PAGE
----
browsed while a variety of other species, including some non-eucalypts,
appear to be browsed occasionally or used for just sitting or sleeping in.
Different species of eucalypts grow in different parts of Australia, so a koala in
Victoria would have a very different diet from one in Queensland. Koalas like
a change, too, and sometimes they will eat from other trees such as wattle or
tea tree.
Physiology
The Koala is well suited to life in the trees. The koala has an excellent sense
of balance and its body is lean and muscular and its quite long, strong limbs
support its weight when climbing. The arms and legs are nearly equal in
length and the koala's climbing strength comes from the thigh muscle joining
the shin much lower than in other animals. Its paws are especially adapted
for gripping and climbing with rough pads on the palms and soles helping it to
grip tree trunks and branches. Koalas have a thick woolly fur which protects
them from both high and low temperatures. It also acts like a 'raincoat' to
repel moisture when it rains. Koalas are mostly nocturnal animals and they
are most active during the night and at dawn and dusk.
Breeding
The main characteristics of marsupials which differentiate them from other
mammals is that they give birth to immature young which then develop
further in a pouch. The word 'marsupial' comes from the Latin word
marsupium, meaning 'pouch.' Most, but not all marsupials have a pouch in
which to raise their young.
The breeding season for koalas runs roughly from September to March. This is
a time of increased activity, and sound levels increase as males bellow more
frequently. This is also when the young from the previous year are weaning
from their mothers.

Threats
Since European settlement, approximately 80% of Australia's eucalypt forests
have been decimated. Of the remaining 20% almost none is protected and
most occurs on privately-owned land.
The main causes of loss of habitat include:
land clearing
Clearing of the land for expansion of human settlement for

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agriculture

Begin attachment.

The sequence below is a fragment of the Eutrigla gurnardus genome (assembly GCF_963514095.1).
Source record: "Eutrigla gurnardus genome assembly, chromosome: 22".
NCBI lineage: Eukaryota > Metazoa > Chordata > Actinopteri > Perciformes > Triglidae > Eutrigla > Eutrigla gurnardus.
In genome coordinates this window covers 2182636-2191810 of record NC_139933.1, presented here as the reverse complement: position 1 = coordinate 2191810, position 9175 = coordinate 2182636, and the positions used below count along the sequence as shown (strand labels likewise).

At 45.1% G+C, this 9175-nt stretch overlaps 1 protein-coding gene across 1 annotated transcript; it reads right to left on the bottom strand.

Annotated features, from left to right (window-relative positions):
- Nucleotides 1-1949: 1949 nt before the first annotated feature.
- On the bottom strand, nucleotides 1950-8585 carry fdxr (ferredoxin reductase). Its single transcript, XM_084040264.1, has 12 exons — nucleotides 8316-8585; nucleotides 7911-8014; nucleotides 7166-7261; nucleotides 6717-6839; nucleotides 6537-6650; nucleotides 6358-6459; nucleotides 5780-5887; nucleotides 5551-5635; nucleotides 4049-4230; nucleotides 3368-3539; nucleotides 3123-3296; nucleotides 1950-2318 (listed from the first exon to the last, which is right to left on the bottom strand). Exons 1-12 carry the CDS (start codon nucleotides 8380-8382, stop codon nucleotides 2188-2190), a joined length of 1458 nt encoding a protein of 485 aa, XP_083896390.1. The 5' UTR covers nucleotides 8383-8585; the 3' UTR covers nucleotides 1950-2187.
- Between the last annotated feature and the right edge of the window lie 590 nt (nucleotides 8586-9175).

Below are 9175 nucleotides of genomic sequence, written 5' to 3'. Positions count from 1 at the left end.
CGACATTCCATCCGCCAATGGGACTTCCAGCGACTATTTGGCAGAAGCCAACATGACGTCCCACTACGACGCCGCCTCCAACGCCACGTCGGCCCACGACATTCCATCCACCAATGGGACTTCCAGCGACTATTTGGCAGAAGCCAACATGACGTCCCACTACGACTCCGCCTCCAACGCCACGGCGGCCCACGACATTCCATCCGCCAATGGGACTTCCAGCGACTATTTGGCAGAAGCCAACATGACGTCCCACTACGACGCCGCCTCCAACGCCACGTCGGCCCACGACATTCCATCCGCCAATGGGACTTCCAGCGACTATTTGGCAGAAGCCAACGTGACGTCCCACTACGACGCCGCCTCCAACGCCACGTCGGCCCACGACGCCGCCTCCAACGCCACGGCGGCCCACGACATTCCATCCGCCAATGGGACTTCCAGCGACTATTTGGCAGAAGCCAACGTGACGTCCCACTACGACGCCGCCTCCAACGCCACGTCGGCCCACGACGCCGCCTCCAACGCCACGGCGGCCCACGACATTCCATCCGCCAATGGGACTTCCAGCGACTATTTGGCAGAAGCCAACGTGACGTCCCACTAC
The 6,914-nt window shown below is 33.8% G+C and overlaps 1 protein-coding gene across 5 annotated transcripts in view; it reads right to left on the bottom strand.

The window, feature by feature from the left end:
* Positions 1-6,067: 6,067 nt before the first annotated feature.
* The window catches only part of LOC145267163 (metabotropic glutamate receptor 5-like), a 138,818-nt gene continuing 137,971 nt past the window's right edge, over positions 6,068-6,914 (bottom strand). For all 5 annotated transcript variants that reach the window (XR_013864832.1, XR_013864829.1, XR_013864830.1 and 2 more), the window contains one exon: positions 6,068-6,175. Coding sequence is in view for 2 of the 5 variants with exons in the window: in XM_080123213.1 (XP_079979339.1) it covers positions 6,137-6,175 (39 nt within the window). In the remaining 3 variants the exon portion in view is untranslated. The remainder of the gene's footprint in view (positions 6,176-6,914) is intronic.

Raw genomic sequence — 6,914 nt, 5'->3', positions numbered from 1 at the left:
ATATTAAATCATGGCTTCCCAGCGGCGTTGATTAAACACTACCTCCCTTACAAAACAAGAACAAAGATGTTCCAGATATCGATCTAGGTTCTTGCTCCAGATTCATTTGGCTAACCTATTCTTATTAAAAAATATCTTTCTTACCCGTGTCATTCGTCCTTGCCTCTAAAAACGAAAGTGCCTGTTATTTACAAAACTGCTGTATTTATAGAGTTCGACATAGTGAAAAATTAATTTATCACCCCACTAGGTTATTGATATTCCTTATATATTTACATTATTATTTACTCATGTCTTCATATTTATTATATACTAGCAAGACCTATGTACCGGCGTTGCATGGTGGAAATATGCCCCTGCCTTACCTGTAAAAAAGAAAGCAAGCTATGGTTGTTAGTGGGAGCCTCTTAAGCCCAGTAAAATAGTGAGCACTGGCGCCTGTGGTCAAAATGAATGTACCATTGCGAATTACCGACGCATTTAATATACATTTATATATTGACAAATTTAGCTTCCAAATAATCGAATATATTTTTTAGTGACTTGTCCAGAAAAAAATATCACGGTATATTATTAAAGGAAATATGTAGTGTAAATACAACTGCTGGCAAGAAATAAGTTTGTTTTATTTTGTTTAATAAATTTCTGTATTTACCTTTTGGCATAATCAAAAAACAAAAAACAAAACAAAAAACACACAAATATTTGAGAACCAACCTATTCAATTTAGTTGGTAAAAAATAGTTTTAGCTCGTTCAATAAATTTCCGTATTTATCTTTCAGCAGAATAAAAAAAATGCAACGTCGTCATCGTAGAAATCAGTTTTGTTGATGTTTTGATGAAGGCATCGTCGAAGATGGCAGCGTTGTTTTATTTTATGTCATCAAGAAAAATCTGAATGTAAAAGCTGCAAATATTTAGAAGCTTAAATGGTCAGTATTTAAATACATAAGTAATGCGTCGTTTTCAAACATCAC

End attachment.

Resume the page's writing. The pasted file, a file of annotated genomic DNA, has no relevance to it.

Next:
housing
mining
forestry
factories
roads

The results of this would include:


Loss of habitat
Increased disturbance by humans
Injury or death from traffic
Injury or death from dogs and cats
Effects of garden pesticides getting into waterways
Increased competition for food and territory because of overcrowding
Increased stress on animals, making them more susceptible to disease.
It has also been documented that over 4000 koalas are killed each year
by dogs and cars. It easy to see that the biggest threat to the Koala
population is the human.
BUSHFIRES
Koala populations in fragmented areas of bush land are at great risk of
localized extinction from a single fire which may wipe out an entire habitat.
Bushfires are extremely common in the summer months.
DIEBACK
Changes in the balance of the ecosystem can lead to dieback of trees. The
cutting back of the original vast forests has created patches of forest
separated from each other by treeless land. Small, isolated patches of forest
are prone to dieback. Dieback is a general term for the gradual dying of trees
due to factors such as land degradation, leaching of soil nutrients, changes in
the composition of vegetation communities, rising water levels underground,
salivation of the soil, erosion caused by wind and water, exposure to weather
and excessive defoliation (or loss of leaves).
The underlying cause of all these factors appears to be the clearing and
disturbance of forests. Seventy five percent of the main koala food tree